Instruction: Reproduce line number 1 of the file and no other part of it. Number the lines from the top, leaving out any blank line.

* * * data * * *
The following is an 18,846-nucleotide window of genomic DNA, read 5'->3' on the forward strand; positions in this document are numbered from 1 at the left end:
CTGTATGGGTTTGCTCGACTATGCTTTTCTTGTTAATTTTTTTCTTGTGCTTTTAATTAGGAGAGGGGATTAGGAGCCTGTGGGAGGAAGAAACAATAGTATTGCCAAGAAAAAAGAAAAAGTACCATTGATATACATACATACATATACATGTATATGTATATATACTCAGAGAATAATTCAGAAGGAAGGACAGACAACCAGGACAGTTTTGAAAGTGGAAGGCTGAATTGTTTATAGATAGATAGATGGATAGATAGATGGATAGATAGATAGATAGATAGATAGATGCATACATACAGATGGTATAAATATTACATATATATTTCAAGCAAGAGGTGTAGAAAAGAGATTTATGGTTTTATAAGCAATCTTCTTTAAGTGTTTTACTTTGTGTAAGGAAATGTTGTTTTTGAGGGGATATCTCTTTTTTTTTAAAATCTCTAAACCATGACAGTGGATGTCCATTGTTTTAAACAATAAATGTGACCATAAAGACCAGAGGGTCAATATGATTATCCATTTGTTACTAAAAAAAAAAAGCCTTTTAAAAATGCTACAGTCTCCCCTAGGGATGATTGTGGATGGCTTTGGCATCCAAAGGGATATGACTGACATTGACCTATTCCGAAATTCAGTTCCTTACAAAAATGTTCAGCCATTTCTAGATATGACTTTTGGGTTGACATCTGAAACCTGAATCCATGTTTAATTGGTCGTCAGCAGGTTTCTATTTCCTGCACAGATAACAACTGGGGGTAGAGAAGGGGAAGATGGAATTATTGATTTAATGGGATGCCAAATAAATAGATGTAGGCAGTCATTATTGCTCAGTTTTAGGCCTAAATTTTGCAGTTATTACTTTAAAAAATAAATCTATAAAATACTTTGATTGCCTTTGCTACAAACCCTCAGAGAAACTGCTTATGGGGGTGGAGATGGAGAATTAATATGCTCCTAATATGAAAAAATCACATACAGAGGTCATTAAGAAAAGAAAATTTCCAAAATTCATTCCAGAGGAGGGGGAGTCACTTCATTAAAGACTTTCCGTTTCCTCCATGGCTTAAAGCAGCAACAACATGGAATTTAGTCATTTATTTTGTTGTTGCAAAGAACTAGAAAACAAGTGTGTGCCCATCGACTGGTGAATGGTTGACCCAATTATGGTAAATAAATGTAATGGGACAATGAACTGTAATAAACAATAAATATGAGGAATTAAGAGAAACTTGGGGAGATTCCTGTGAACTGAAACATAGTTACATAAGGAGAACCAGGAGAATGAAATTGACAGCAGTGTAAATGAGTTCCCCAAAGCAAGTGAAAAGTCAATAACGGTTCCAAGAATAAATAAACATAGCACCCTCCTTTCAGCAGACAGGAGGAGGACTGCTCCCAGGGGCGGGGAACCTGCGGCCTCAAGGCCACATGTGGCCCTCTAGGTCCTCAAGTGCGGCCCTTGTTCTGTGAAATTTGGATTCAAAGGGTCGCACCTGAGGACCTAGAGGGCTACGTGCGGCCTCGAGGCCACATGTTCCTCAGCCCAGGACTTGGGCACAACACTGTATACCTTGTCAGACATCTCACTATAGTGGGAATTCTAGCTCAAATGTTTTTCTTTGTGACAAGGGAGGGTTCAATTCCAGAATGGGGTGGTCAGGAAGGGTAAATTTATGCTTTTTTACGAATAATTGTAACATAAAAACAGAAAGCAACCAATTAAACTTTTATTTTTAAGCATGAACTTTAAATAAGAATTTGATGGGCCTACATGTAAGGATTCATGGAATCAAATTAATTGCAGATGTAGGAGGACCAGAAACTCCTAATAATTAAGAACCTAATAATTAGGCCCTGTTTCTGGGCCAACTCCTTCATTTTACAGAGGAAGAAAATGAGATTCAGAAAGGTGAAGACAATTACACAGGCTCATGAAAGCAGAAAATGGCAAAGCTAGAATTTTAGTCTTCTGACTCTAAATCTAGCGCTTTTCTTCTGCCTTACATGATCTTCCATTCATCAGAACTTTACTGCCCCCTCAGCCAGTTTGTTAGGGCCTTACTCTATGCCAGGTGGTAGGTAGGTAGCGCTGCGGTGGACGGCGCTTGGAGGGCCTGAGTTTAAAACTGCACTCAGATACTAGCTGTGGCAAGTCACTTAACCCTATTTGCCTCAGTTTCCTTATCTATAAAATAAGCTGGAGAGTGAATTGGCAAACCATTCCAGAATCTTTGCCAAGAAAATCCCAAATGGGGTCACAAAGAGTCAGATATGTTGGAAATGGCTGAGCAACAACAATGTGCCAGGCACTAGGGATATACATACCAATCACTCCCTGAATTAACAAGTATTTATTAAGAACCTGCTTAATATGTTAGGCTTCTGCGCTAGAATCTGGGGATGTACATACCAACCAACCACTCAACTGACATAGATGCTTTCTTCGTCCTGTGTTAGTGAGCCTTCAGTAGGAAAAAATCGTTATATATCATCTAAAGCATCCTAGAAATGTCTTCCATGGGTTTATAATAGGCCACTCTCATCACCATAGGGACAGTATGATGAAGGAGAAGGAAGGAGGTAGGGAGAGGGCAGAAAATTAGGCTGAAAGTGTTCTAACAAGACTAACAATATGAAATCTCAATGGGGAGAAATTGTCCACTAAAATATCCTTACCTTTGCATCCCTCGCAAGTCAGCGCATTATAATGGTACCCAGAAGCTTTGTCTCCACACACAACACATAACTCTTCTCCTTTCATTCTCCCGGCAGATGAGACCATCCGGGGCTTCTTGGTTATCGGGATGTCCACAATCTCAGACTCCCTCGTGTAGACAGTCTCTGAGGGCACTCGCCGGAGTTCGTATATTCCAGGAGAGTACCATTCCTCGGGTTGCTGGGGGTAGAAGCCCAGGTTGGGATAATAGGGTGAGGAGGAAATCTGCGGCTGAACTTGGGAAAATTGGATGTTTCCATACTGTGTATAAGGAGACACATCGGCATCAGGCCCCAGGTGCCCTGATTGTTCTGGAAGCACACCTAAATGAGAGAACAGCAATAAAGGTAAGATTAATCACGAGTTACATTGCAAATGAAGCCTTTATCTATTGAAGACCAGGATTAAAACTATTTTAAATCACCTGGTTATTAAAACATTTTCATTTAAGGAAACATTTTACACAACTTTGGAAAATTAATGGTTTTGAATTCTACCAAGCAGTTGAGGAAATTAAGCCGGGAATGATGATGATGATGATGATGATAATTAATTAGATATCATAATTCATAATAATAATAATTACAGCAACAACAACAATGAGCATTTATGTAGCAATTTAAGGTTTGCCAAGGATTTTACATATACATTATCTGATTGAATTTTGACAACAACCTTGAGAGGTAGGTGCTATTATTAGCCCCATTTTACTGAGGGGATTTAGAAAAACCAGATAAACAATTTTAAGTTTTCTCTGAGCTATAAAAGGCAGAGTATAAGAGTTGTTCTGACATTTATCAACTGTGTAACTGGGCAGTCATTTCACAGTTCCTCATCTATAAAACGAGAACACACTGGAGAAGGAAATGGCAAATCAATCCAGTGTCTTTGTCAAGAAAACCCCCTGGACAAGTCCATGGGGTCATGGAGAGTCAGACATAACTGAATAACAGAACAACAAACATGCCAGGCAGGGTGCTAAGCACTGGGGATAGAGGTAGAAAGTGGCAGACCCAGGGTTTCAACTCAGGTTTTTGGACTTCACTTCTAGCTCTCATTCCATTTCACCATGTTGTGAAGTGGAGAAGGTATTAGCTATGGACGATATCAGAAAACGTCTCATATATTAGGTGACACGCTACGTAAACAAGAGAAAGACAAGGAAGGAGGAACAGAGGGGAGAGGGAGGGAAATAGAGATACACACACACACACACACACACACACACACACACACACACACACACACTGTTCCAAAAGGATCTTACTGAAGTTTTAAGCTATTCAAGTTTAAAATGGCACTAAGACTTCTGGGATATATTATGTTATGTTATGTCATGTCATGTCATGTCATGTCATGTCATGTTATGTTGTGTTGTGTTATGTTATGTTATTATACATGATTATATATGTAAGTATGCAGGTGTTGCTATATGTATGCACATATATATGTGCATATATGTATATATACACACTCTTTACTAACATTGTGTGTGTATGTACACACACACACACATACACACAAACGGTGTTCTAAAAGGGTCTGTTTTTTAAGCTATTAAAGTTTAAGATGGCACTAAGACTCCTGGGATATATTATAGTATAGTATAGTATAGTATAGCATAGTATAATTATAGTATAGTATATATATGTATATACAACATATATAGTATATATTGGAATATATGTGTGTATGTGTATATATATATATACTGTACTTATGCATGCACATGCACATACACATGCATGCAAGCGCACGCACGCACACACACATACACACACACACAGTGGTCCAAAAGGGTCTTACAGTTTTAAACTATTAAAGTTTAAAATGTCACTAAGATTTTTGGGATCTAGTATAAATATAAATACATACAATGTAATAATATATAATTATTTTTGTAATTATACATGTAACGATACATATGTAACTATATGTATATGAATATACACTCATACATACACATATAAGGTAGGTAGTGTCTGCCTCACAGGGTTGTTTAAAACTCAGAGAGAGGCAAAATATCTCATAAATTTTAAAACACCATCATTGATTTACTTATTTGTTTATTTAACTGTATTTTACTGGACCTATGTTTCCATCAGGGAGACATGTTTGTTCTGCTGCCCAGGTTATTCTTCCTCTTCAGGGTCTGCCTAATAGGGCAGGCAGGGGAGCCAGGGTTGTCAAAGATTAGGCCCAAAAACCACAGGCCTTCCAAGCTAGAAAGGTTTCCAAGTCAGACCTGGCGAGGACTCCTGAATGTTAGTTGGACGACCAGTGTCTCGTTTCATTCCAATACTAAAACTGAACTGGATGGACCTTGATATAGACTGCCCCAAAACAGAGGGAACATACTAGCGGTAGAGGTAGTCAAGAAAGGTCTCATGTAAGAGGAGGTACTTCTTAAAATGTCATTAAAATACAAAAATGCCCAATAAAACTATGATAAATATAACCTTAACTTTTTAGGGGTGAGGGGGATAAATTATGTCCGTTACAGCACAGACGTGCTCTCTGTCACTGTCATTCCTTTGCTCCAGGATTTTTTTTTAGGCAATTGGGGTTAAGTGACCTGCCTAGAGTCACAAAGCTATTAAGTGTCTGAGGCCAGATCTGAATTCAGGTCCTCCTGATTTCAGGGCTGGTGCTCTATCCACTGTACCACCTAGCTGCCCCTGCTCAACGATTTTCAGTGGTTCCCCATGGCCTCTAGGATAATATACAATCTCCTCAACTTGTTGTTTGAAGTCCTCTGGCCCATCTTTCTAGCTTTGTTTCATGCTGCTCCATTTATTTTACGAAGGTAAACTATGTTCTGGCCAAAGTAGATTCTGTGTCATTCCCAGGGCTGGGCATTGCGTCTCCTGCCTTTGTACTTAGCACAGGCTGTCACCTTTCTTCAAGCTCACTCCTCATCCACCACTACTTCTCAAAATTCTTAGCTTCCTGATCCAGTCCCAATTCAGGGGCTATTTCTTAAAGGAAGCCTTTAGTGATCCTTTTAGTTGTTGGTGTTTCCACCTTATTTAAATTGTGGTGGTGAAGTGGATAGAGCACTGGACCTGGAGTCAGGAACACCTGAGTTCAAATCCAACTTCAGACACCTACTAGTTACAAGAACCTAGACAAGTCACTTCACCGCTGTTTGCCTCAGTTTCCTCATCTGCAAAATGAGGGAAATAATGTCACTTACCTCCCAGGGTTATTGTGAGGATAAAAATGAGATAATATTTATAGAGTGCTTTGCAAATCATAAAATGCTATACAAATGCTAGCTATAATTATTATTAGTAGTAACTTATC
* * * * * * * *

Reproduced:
The following is an 18,846-nucleotide window of genomic DNA, read 5'->3' on the forward strand; positions in this document are numbered from 1 at the left end: